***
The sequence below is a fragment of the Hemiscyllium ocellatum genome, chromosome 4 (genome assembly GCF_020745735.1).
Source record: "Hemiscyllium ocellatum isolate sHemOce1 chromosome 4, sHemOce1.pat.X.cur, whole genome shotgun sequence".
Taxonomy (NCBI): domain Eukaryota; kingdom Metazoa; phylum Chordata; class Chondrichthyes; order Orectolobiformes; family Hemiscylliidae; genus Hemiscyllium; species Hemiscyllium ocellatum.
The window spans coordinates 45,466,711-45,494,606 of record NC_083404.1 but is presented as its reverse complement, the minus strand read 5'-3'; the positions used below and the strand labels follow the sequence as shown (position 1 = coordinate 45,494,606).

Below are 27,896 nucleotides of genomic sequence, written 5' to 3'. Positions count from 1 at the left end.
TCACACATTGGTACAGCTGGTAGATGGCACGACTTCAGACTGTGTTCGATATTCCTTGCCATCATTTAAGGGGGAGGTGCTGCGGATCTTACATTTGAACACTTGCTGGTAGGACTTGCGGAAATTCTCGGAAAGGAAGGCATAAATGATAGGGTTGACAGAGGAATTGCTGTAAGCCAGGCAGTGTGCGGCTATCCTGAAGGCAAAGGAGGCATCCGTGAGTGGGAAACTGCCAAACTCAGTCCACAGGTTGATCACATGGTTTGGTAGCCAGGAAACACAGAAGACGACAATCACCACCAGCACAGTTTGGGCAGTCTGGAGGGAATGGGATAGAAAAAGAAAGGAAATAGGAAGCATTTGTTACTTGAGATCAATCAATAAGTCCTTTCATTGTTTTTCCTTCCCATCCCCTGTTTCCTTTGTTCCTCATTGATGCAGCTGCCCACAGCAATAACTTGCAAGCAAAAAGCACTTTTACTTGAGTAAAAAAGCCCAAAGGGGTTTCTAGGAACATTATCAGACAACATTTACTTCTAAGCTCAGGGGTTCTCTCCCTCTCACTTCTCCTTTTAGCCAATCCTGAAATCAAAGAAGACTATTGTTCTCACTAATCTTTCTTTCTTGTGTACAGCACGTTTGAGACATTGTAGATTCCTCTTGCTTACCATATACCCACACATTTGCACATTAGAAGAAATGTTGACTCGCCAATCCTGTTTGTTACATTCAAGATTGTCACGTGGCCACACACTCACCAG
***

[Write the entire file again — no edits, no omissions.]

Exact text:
The sequence below is a fragment of the Hemiscyllium ocellatum genome, chromosome 4 (genome assembly GCF_020745735.1).
Source record: "Hemiscyllium ocellatum isolate sHemOce1 chromosome 4, sHemOce1.pat.X.cur, whole genome shotgun sequence".
Taxonomy (NCBI): domain Eukaryota; kingdom Metazoa; phylum Chordata; class Chondrichthyes; order Orectolobiformes; family Hemiscylliidae; genus Hemiscyllium; species Hemiscyllium ocellatum.
The window spans coordinates 45,466,711-45,494,606 of record NC_083404.1 but is presented as its reverse complement, the minus strand read 5'-3'; the positions used below and the strand labels follow the sequence as shown (position 1 = coordinate 45,494,606).

Below are 27,896 nucleotides of genomic sequence, written 5' to 3'. Positions count from 1 at the left end.
TCACACATTGGTACAGCTGGTAGATGGCACGACTTCAGACTGTGTTCGATATTCCTTGCCATCATTTAAGGGGGAGGTGCTGCGGATCTTACATTTGAACACTTGCTGGTAGGACTTGCGGAAATTCTCGGAAAGGAAGGCATAAATGATAGGGTTGACAGAGGAATTGCTGTAAGCCAGGCAGTGTGCGGCTATCCTGAAGGCAAAGGAGGCATCCGTGAGTGGGAAACTGCCAAACTCAGTCCACAGGTTGATCACATGGTTTGGTAGCCAGGAAACACAGAAGACGACAATCACCACCAGCACAGTTTGGGCAGTCTGGAGGGAATGGGATAGAAAAAGAAAGGAAATAGGAAGCATTTGTTACTTGAGATCAATCAATAAGTCCTTTCATTGTTTTTCCTTCCCATCCCCTGTTTCCTTTGTTCCTCATTGATGCAGCTGCCCACAGCAATAACTTGCAAGCAAAAAGCACTTTTACTTGAGTAAAAAAGCCCAAAGGGGTTTCTAGGAACATTATCAGACAACATTTACTTCTAAGCTCAGGGGTTCTCTCCCTCTCACTTCTCCTTTTAGCCAATCCTGAAATCAAAGAAGACTATTGTTCTCACTAATCTTTCTTTCTTGTGTACAGCACGTTTGAGACATTGTAGATTCCTCTTGCTTACCATATACCCACACATTTGCACATTAGAAGAAATGTTGACTCGCCAATCCTGTTTGTTACATTCAAGATTGTCACGTGGCCACACACTCACCAG